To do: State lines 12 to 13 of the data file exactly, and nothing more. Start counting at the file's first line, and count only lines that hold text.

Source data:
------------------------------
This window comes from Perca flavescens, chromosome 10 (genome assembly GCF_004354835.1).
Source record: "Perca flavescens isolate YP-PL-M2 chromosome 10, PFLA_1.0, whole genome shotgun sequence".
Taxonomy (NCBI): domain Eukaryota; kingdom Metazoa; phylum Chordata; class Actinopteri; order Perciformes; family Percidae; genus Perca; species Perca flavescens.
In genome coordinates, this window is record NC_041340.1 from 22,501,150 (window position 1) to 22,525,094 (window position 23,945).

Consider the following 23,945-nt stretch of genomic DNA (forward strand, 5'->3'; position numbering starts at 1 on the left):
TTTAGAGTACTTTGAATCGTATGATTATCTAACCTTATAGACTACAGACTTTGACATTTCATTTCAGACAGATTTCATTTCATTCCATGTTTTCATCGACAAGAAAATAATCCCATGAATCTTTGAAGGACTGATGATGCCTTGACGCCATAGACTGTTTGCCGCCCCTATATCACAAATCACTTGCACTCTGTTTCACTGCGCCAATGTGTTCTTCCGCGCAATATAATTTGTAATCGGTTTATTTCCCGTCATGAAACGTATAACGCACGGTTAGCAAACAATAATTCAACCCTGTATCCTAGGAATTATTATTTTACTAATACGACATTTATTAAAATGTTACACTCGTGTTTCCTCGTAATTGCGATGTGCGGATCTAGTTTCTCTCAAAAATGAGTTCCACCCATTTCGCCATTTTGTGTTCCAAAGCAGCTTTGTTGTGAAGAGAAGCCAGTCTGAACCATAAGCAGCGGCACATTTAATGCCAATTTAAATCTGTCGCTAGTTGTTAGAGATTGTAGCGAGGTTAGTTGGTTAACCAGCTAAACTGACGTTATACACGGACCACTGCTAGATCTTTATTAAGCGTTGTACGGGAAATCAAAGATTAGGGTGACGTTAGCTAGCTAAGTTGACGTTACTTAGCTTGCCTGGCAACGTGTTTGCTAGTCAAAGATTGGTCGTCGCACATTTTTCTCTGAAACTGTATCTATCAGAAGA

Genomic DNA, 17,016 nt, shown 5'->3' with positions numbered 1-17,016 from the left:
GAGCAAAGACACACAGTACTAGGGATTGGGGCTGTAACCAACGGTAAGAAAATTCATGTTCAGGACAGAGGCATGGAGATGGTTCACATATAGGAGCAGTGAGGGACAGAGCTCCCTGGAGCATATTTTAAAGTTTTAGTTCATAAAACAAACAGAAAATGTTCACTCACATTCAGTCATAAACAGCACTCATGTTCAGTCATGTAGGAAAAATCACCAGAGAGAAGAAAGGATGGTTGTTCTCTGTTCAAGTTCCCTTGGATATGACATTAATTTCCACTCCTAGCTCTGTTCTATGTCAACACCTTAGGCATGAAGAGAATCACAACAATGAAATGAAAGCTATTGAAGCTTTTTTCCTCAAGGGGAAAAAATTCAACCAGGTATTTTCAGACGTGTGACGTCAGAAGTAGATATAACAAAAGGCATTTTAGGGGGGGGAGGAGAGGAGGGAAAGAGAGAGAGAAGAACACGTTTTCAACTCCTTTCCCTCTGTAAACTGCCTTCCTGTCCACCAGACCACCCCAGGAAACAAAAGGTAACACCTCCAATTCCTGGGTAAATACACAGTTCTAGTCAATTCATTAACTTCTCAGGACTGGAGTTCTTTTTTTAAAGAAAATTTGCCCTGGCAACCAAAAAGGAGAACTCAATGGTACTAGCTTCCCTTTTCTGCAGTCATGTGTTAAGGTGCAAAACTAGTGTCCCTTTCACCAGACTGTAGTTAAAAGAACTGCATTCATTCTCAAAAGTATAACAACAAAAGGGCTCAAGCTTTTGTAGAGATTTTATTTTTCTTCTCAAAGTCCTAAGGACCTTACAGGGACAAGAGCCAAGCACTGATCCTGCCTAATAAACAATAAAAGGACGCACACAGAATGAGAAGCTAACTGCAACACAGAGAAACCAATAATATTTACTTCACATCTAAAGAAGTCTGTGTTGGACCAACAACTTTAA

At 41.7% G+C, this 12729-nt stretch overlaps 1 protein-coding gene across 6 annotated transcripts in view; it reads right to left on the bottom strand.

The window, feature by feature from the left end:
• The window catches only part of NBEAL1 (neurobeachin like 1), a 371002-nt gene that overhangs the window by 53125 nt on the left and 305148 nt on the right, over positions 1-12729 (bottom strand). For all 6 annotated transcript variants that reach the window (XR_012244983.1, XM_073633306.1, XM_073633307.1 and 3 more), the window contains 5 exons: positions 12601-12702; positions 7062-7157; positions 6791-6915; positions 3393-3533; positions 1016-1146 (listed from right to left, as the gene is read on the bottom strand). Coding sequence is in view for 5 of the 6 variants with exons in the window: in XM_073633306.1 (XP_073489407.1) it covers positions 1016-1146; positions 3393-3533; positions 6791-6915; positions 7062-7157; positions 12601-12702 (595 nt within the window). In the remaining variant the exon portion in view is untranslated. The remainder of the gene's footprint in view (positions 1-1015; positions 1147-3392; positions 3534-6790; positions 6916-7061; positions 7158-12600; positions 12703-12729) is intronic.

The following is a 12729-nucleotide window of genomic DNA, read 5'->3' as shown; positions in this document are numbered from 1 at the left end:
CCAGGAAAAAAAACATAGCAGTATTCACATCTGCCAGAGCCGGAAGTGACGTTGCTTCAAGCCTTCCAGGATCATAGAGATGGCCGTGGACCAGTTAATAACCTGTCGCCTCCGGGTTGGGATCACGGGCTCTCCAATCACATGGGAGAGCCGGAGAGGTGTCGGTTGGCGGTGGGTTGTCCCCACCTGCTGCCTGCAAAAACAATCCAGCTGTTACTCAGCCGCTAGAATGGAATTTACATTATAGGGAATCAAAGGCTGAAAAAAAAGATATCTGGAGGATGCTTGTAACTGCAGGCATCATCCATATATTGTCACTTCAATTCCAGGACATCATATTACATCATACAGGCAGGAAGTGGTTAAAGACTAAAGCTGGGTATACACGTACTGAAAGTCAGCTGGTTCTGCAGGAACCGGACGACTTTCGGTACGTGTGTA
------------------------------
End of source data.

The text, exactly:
The following is a 12729-nucleotide window of genomic DNA, read 5'->3' as shown; positions in this document are numbered from 1 at the left end:
CCAGGAAAAAAAACATAGCAGTATTCACATCTGCCAGAGCCGGAAGTGACGTTGCTTCAAGCCTTCCAGGATCATAGAGATGGCCGTGGACCAGTTAATAACCTGTCGCCTCCGGGTTGGGATCACGGGCTCTCCAATCACATGGGAGAGCCGGAGAGGTGTCGGTTGGCGGTGGGTTGTCCCCACCTGCTGCCTGCAAAAACAATCCAGCTGTTACTCAGCCGCTAGAATGGAATTTACATTATAGGGAATCAAAGGCTGAAAAAAAAGATATCTGGAGGATGCTTGTAACTGCAGGCATCATCCATATATTGTCACTTCAATTCCAGGACATCATATTACATCATACAGGCAGGAAGTGGTTAAAGACTAAAGCTGGGTATACACGTACTGAAAGTCAGCTGGTTCTGCAGGAACCGGACGACTTTCGGTACGTGTGTA